Refinement of the crystal structure of SrGe3 with high-resolution powder X-ray diffraction data measured at a synchrotron source (Table 1, Fig. 3) yields atomic coordinates and interatomic distances (Tables 2 and 3) which are in good agreement with the recent single-crystal structure data . The tI32 modification of the trigermanides AEGe3 (AE = Ca, Sr, Ba) may be described as a stacking of two types of segments along the  direction. The first one contains only alkaline earth atoms, the second one is formed by Ge2 dumbbells in two orientations – parallel (Ge2)2 and perpendicular (Ge1)2 to  (Fig. 3). Both types of Ge atoms are five-coordinated (1+4) by other germanium atoms so that classical electron counting rules do not apply. Moreover, in addition to the five Ge neighbors, the germanium atoms have close alkaline earth neighbors, i.e. both Ge atoms have four strontium atoms at relatively short distances between 3.334 and 3.588 Å in SrGe3 (Table 3).
|Space group, Pearson symbol||I4/mmm (no. 139), tI32|
|Unit cell parameters|
|Formula units, Z||8|
|Calc. density/g cm−3||5.55|
|Diffractometer||ESRF ID22, Debye–Scherrer geometry|
|Glass capillary ∅ = 0.5 mm|
|9 detectors stage, step width 2θ = 0.002°|
|Radiation||Synchrotron, λ = 0.40066 Å|
|Measurement range||1° ≤ 2θ ≤ 32°|
|0 ≤ h ≤ 11; 0 ≤ k ≤ 11; 0 ≤ l ≤ 18|
|Measured points/reflections||15 500/427|
|Refined parameters structure/profile||8/33|
|Sr1–Ge1||4 ×||3.337(3)||Ge1–Ge1||1 ×||2.539(4)|
|Sr1–Ge2||4 ×||3.367(3)||Ge1–Ge2||4 ×||2.784(2)|
|Sr1–Ge2||4 ×||3.588(2)||Ge1–Sr1||2 ×||3.337(3)|
|Sr2–Ge1||4 ×||3.272(1)||Ge2–Ge1||2 ×||2.784(2)|
|Sr2–Ge2||8 ×||3.346(2)||Ge2–Ge2||2 ×||2.839(2)|
The topology of the germanium substructure in the compound SrGe3 is in fundamental contrast to the bonding properties of other members of the binary system Sr–Ge. These are electron-precise Zintl phases obeying the 8–N rule. Established varieties are isolated Ge4− units in Sr2Ge and Sr5Ge3 [18, 19], (1b)Ge3− dumbbells in Sr5Ge3 and Sr7Ge6 [19, 20], (2b)Ge2− chains in Sr7Ge6 and SrGe [20, 21], layers of (3b)Ge1− in the high-pressure phase  or isolated (3b)Ge1− tetrahedra in SrGe2 . A network of (3b)Ge− and (4b)Ge0 is formed in SrGe5.5 . The situation in SrGe3 is more complex, and this motivated an analysis of the bonding organization by quantum chemical tools.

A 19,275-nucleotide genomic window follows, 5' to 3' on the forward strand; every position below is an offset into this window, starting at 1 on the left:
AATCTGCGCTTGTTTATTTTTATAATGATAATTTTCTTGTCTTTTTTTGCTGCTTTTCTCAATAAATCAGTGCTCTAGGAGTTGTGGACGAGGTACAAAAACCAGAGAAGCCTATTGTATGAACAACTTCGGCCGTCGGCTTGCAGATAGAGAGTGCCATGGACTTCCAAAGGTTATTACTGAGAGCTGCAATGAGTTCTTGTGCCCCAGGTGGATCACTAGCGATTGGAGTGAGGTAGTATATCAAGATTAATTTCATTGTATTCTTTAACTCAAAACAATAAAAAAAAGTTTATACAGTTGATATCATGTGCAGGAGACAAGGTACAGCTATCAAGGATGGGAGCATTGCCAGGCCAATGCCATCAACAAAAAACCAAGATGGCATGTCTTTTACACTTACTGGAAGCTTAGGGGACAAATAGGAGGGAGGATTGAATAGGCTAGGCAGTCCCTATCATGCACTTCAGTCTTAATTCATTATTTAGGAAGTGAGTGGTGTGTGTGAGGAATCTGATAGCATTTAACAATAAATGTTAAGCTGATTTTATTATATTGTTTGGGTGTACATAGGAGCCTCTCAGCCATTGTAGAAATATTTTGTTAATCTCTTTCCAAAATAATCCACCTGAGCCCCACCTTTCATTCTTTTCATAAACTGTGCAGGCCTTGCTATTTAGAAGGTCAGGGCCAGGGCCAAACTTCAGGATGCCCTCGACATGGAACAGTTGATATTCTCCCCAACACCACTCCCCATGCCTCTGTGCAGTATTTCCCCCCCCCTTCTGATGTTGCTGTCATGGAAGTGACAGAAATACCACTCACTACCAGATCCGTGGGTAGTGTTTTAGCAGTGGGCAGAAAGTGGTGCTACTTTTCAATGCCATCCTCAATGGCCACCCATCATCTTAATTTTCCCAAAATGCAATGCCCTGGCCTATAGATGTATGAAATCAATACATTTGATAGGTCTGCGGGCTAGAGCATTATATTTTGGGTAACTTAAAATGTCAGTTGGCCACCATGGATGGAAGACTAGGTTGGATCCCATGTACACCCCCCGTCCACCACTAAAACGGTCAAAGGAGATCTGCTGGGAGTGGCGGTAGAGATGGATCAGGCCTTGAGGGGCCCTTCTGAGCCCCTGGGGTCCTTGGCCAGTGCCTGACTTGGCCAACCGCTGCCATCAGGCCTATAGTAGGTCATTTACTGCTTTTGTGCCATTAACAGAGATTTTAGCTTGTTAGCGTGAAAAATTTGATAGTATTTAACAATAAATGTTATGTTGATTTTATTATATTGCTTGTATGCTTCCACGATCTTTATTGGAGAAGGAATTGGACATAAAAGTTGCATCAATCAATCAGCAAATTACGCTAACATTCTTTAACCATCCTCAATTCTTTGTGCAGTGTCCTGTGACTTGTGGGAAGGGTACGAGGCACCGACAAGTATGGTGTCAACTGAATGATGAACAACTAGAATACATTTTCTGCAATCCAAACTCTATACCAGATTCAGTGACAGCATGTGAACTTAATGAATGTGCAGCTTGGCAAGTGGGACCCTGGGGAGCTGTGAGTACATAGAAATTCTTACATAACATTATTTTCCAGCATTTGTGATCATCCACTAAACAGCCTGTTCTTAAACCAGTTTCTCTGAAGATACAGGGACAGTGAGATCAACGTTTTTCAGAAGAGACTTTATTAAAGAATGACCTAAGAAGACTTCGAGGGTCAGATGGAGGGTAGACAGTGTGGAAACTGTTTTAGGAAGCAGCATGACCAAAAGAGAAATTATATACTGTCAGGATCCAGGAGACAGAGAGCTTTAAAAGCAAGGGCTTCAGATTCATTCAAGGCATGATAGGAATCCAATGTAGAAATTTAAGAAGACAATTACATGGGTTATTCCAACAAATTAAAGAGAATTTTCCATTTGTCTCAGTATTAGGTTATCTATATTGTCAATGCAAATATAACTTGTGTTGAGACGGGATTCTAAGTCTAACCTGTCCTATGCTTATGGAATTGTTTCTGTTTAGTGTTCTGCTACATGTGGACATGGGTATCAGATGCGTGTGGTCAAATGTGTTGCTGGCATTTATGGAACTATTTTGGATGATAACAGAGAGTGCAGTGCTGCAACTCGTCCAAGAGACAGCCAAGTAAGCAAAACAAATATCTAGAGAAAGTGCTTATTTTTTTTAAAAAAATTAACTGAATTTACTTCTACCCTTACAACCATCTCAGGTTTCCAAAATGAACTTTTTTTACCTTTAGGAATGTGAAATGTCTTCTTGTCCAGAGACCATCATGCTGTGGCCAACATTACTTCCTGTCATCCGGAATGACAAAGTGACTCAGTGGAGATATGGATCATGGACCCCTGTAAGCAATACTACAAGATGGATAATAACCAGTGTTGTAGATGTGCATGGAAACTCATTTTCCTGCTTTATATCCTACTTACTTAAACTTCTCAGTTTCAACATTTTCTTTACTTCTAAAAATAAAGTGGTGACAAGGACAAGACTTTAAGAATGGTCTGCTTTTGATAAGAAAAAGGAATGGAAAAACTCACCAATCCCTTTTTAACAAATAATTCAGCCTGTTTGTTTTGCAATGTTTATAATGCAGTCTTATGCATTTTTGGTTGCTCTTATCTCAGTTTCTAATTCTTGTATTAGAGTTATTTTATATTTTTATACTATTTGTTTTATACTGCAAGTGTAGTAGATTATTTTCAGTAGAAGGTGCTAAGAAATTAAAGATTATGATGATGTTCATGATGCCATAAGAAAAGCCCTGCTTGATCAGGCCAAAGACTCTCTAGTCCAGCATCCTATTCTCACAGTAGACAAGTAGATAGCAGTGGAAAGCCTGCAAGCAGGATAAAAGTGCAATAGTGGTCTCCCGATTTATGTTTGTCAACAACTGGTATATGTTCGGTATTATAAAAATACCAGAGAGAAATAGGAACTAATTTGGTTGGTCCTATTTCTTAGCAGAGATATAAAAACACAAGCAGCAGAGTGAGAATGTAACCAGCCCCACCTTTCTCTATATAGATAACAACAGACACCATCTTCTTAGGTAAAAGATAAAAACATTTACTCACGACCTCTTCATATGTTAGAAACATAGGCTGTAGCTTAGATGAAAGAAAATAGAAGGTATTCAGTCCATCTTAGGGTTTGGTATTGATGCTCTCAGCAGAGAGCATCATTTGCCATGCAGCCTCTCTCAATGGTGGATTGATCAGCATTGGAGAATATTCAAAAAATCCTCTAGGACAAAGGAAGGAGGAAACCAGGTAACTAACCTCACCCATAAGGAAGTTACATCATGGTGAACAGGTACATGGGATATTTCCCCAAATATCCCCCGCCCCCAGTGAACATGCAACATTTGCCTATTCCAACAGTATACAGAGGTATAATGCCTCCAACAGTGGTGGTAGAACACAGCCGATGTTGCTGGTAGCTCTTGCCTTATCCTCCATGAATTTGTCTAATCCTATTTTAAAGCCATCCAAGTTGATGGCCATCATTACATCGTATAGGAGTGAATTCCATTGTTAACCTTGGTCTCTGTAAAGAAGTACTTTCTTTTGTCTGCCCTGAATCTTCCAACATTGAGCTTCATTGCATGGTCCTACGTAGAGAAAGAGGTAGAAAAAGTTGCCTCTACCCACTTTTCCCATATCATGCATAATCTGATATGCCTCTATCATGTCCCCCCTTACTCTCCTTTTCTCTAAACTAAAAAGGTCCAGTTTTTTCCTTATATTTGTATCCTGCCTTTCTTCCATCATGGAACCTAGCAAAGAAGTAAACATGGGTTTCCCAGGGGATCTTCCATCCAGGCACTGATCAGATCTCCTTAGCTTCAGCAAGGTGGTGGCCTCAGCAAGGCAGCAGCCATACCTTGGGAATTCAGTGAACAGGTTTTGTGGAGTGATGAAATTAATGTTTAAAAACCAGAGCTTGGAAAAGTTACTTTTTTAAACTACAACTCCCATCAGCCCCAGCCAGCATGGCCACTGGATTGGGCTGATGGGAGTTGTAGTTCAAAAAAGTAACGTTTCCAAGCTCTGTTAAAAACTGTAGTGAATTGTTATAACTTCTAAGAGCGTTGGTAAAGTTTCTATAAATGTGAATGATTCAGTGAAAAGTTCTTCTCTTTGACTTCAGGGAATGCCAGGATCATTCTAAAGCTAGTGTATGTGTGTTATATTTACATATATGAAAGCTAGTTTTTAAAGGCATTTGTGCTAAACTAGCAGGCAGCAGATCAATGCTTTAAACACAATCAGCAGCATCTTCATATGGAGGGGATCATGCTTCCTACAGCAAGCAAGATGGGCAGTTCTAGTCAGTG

Crystal orbital Hamilton population (COHP) and integrated values at EF (iCOHP, Fig. 4) were computed for the bonds Ge1–Ge1 (2.538 Å), Ge1–Ge2 (2.784 Å), Ge2–Ge2 (2.534 Å) and Ge2–Ge2 (2.839 Å). The –COHP for the Ge1–Ge1 interaction is optimized at the Fermi level indicating a covalent bond, while the Ge2–Ge2 COHP reaches zero at energies slightly higher than EF, opening the possibility to fill these states by additional electrons. Positive –COHP values for both dumbbells together with high iCOHP indicate a strong covalent interaction. The longer Ge–Ge contacts show negative –COHP at EF, i.e. partially filled antibonding states. Accordingly, the calculated high iCOHP values indicate weak interactions.
The topological analysis of the electron density reveals a number of bond critical points (BCPs). The position of those within the Ge2 units and their local bonding indicators (high values of the electron density and negative values of the density Laplacian) suggest covalent bonds within the dumbbells. Slightly reduced but still high values of the electron density combined with positive values of the density Laplacian for the intermolecular contacts Ge1–Ge2 and Ge2–Ge2 indicate weaker Ge–Ge interactions in this part of the crystal structure. Further decrease of the electron density combined with an increase of its Laplacian at the Sr–Ge and inter-layer Ge–Ge BCPs reflect further reduction of the interaction in comparison to the Ge–Ge bonds within the Ge layers. Similar characteristics were found for the Ge–Ge interactions in CaGe3 and BaGe3 (Table 4).
|BCP||Compound||ρ(r)/e Å−3||∇2ρ(r)/e Å−5||ε|